Queenstown CBD parking 'contentious issue' as strategy out for consultation
As it becomes more difficult to find a spot to leave your vehicle in the Queenstown CBD, the council's parking strategy is out for consultation with two days left until it closes.
Meanwhile, potentially some relief for motorists with a proposed new carpark close to town to accommodate 85 vehicles announced.
Queenstown Business Chamber of Commerce chief executive Sharon Fifield says she's hearing from a lot of CBD businesses that the situation has gone from "bad to progressively worse".
"It's become apparent that hundreds of parks were lost in the CBD street upgrades, with no solutions for more parking."
The chamber has submitted on the Queenstown Lakes District Council's parking strategy, and Ms Fifield says they will soon be providing an official statement on their position on the draft.
But, for now, she's made it clear, the chamber would like solutions to this "contentious issue".
Captains Restaurant owner Jenny Lauder says they recently received a four-star review, with the single star reportedly taken off because the customer had difficulty finding parking in the CBD.
The parking strategy consultation closes on Sunday, January 28, with residents being asked to fill out a 13-question survey in response to the draft strategy, which will shape the district's parking decisions.
The strategy acknowledges car ownership in the district is "exceptionally high" and 28 percent of all Queenstown Lakes households have three or more vehicles.
One of the principles of the draft strategy is utilising what the district already has, as "providing more car parking does not align with our vision for the district", it says.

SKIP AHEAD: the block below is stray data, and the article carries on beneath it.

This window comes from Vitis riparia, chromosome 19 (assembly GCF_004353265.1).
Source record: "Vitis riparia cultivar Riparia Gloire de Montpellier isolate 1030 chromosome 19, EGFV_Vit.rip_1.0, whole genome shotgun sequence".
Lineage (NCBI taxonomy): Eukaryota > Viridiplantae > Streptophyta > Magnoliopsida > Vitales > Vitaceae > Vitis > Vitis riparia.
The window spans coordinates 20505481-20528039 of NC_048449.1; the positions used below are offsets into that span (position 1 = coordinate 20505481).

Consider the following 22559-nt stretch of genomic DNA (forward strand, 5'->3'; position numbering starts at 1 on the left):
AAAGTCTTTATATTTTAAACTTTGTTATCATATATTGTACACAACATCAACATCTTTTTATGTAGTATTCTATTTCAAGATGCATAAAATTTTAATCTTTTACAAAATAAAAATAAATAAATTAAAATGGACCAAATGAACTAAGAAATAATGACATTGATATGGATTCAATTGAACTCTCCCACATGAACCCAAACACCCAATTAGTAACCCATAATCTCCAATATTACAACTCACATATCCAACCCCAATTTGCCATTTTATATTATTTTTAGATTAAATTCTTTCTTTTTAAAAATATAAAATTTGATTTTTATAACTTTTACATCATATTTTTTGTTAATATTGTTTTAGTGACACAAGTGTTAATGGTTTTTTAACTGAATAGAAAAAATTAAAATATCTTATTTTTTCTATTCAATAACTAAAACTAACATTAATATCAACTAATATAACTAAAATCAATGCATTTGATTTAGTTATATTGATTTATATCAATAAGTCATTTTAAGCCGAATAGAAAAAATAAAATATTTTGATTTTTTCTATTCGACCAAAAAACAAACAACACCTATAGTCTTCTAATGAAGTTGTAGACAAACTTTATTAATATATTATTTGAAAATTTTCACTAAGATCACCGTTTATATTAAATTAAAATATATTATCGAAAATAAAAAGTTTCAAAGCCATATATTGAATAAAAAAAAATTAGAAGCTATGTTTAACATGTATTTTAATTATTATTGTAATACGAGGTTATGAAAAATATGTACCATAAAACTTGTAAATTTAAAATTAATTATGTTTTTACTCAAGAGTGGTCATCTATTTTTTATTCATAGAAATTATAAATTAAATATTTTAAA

"Public parking spaces are a finite resource and need to be valued and used efficiently."
The strategy says demand and access will be managed in town centres through pricing, restrictions and enforcement.
The strategy has five main objectives; prioritise access according to user needs, encourage mode shift and emission reduction, support a prosperous local economy and an efficient transport network, and create people-focussed environments.
It acknowledges that as the resident and visitor populations continue to grow, parking availability around the district will continue to diminish.
The district has experienced a 40 percent population growth from 2013 to 2018, and 75 percent growth is forecast over the next 30 years.
Wilson's Parking NZ LTD is responding to demand and has applied to develop a section of grassland by the Queenstown Gardens into another parking lot, with a planned 85 spaces.
It's only a temporary site, as the resource consent application asks for the space for a maximum of five years.
It's 2,800 square metres in size and located on the corner of Frankton Road and Brisbane Street.
Earlier in the week, Queenstown local Anthony Casey shared his frustration that one of the only remaining free parking spots in town has now been taken out of action.
He copped a $85 ticket for parking there unaware of the change in use.
Main image (QLDC consenting documents): A concept drawing for the Wilson's Parking spot on Frankton Road and Brisbane Street.